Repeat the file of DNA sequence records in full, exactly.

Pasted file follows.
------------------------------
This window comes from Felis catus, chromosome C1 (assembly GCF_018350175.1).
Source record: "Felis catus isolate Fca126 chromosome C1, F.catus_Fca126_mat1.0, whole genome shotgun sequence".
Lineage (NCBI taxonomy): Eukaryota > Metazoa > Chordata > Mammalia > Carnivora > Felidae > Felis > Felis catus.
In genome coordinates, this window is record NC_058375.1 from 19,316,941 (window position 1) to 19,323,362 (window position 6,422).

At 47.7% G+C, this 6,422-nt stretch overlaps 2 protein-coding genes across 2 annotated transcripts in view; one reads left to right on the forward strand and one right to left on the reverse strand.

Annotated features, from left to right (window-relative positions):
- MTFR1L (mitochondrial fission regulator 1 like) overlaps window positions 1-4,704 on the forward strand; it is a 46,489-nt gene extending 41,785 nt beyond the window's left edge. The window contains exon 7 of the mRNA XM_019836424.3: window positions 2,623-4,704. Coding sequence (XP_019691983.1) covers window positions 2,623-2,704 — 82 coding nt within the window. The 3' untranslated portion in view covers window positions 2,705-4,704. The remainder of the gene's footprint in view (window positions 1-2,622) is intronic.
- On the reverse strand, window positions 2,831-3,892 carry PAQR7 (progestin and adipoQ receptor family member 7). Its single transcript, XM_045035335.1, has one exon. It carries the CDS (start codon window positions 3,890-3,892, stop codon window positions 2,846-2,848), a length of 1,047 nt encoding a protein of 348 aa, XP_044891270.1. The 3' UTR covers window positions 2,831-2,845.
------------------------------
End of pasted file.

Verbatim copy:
This window comes from Felis catus, chromosome C1 (assembly GCF_018350175.1).
Source record: "Felis catus isolate Fca126 chromosome C1, F.catus_Fca126_mat1.0, whole genome shotgun sequence".
Lineage (NCBI taxonomy): Eukaryota > Metazoa > Chordata > Mammalia > Carnivora > Felidae > Felis > Felis catus.
In genome coordinates, this window is record NC_058375.1 from 19,316,941 (window position 1) to 19,323,362 (window position 6,422).

At 47.7% G+C, this 6,422-nt stretch overlaps 2 protein-coding genes across 2 annotated transcripts in view; one reads left to right on the forward strand and one right to left on the reverse strand.

Annotated features, from left to right (window-relative positions):
- MTFR1L (mitochondrial fission regulator 1 like) overlaps window positions 1-4,704 on the forward strand; it is a 46,489-nt gene extending 41,785 nt beyond the window's left edge. The window contains exon 7 of the mRNA XM_019836424.3: window positions 2,623-4,704. Coding sequence (XP_019691983.1) covers window positions 2,623-2,704 — 82 coding nt within the window. The 3' untranslated portion in view covers window positions 2,705-4,704. The remainder of the gene's footprint in view (window positions 1-2,622) is intronic.
- On the reverse strand, window positions 2,831-3,892 carry PAQR7 (progestin and adipoQ receptor family member 7). Its single transcript, XM_045035335.1, has one exon. It carries the CDS (start codon window positions 3,890-3,892, stop codon window positions 2,846-2,848), a length of 1,047 nt encoding a protein of 348 aa, XP_044891270.1. The 3' UTR covers window positions 2,831-2,845.